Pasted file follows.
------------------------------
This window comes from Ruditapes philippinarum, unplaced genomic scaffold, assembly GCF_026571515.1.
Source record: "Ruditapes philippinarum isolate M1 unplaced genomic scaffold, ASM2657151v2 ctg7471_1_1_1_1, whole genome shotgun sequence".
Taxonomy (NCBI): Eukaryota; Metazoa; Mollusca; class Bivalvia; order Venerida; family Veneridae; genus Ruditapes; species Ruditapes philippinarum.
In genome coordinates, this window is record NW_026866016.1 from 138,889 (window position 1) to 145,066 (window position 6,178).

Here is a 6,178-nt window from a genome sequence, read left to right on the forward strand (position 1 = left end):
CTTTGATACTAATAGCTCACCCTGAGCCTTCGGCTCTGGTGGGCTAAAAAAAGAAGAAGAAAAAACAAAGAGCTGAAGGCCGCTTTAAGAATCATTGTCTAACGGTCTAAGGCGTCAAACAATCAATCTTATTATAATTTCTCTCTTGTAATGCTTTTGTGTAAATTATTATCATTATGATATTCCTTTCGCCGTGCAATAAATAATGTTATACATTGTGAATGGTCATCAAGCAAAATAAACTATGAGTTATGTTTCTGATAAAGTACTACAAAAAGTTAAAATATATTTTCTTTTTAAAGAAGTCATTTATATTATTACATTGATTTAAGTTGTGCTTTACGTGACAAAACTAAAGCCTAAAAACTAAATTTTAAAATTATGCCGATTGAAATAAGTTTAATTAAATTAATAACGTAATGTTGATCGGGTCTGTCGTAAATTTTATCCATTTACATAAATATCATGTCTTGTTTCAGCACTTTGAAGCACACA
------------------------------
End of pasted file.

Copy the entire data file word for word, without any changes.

This window comes from Ruditapes philippinarum, unplaced genomic scaffold, assembly GCF_026571515.1.
Source record: "Ruditapes philippinarum isolate M1 unplaced genomic scaffold, ASM2657151v2 ctg7471_1_1_1_1, whole genome shotgun sequence".
Taxonomy (NCBI): Eukaryota; Metazoa; Mollusca; class Bivalvia; order Venerida; family Veneridae; genus Ruditapes; species Ruditapes philippinarum.
In genome coordinates, this window is record NW_026866016.1 from 138,889 (window position 1) to 145,066 (window position 6,178).

Here is a 6,178-nt window from a genome sequence, read left to right on the forward strand (position 1 = left end):
CTTTGATACTAATAGCTCACCCTGAGCCTTCGGCTCTGGTGGGCTAAAAAAAGAAGAAGAAAAAACAAAGAGCTGAAGGCCGCTTTAAGAATCATTGTCTAACGGTCTAAGGCGTCAAACAATCAATCTTATTATAATTTCTCTCTTGTAATGCTTTTGTGTAAATTATTATCATTATGATATTCCTTTCGCCGTGCAATAAATAATGTTATACATTGTGAATGGTCATCAAGCAAAATAAACTATGAGTTATGTTTCTGATAAAGTACTACAAAAAGTTAAAATATATTTTCTTTTTAAAGAAGTCATTTATATTATTACATTGATTTAAGTTGTGCTTTACGTGACAAAACTAAAGCCTAAAAACTAAATTTTAAAATTATGCCGATTGAAATAAGTTTAATTAAATTAATAACGTAATGTTGATCGGGTCTGTCGTAAATTTTATCCATTTACATAAATATCATGTCTTGTTTCAGCACTTTGAAGCACACA